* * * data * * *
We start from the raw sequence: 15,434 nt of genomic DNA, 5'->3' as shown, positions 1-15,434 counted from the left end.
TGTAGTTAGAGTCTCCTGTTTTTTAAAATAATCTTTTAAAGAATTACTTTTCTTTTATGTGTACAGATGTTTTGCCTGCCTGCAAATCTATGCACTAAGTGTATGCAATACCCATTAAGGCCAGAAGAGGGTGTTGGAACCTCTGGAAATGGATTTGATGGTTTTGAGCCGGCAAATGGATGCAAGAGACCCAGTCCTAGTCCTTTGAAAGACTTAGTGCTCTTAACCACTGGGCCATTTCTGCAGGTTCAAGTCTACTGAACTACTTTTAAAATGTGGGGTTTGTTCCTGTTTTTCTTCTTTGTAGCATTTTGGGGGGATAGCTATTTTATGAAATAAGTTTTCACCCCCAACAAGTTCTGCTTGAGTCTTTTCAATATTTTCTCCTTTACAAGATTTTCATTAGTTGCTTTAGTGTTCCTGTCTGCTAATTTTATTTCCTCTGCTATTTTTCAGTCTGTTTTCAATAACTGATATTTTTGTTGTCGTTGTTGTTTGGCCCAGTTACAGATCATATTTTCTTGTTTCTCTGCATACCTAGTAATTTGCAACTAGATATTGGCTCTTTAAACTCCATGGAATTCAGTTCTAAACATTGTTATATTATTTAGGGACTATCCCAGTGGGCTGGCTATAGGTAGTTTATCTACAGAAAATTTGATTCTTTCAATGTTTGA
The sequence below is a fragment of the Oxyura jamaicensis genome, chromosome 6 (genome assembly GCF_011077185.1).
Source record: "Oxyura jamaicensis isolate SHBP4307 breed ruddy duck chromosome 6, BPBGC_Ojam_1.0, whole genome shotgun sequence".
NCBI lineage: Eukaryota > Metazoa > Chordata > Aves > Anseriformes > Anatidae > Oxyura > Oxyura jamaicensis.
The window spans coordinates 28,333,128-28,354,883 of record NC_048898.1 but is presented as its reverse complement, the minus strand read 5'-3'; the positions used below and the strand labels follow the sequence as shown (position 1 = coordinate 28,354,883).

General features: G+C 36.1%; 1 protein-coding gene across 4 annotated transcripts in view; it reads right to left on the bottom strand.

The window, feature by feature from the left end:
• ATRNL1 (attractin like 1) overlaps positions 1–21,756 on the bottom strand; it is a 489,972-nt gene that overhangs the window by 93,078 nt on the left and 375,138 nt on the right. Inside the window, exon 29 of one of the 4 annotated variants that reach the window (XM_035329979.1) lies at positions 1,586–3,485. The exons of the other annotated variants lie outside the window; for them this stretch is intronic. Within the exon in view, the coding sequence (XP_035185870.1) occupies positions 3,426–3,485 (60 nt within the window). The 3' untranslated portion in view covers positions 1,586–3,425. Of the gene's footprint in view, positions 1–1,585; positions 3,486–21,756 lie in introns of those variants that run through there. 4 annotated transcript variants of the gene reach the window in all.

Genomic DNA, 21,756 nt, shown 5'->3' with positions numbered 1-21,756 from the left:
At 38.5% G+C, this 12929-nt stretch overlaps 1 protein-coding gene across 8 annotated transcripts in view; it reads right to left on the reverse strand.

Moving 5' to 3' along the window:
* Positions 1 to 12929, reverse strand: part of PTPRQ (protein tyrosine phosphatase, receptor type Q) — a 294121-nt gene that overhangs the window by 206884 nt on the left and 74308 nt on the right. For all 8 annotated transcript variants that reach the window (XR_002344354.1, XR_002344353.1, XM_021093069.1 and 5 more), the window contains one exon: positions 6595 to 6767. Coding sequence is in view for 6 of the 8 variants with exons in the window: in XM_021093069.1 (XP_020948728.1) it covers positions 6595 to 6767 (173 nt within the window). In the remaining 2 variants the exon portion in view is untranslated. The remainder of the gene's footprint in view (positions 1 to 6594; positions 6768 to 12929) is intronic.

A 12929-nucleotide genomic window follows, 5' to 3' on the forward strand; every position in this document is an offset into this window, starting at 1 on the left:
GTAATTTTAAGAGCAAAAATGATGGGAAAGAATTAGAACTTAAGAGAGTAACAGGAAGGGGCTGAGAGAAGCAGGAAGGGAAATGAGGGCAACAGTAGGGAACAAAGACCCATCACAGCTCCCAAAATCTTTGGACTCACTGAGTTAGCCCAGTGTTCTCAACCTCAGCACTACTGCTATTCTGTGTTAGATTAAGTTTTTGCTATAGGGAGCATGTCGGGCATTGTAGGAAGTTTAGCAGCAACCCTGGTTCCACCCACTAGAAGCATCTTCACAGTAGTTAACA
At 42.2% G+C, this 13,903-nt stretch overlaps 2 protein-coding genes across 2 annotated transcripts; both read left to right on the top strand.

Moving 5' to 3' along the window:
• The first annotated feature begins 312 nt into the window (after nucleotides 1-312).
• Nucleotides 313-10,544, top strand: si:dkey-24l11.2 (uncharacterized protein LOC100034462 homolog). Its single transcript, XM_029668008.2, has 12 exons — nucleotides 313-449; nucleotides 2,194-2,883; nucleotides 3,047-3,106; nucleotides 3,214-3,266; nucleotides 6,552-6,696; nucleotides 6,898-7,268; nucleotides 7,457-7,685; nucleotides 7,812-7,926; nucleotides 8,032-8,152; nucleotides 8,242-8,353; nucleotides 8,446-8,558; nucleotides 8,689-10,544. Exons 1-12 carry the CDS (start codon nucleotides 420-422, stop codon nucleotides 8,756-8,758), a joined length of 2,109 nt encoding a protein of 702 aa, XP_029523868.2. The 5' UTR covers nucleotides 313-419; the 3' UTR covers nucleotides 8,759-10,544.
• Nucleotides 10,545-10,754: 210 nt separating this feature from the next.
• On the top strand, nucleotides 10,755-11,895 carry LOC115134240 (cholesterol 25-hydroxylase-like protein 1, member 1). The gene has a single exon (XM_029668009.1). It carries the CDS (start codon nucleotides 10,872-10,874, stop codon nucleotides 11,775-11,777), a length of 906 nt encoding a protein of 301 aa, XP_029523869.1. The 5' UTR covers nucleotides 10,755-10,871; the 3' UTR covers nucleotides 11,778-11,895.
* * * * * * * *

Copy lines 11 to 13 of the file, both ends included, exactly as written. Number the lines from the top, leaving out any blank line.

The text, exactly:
At 38.5% G+C, this 12929-nt stretch overlaps 1 protein-coding gene across 8 annotated transcripts in view; it reads right to left on the reverse strand.

Moving 5' to 3' along the window:
* Positions 1 to 12929, reverse strand: part of PTPRQ (protein tyrosine phosphatase, receptor type Q) — a 294121-nt gene that overhangs the window by 206884 nt on the left and 74308 nt on the right. For all 8 annotated transcript variants that reach the window (XR_002344354.1, XR_002344353.1, XM_021093069.1 and 5 more), the window contains one exon: positions 6595 to 6767. Coding sequence is in view for 6 of the 8 variants with exons in the window: in XM_021093069.1 (XP_020948728.1) it covers positions 6595 to 6767 (173 nt within the window). In the remaining 2 variants the exon portion in view is untranslated. The remainder of the gene's footprint in view (positions 1 to 6594; positions 6768 to 12929) is intronic.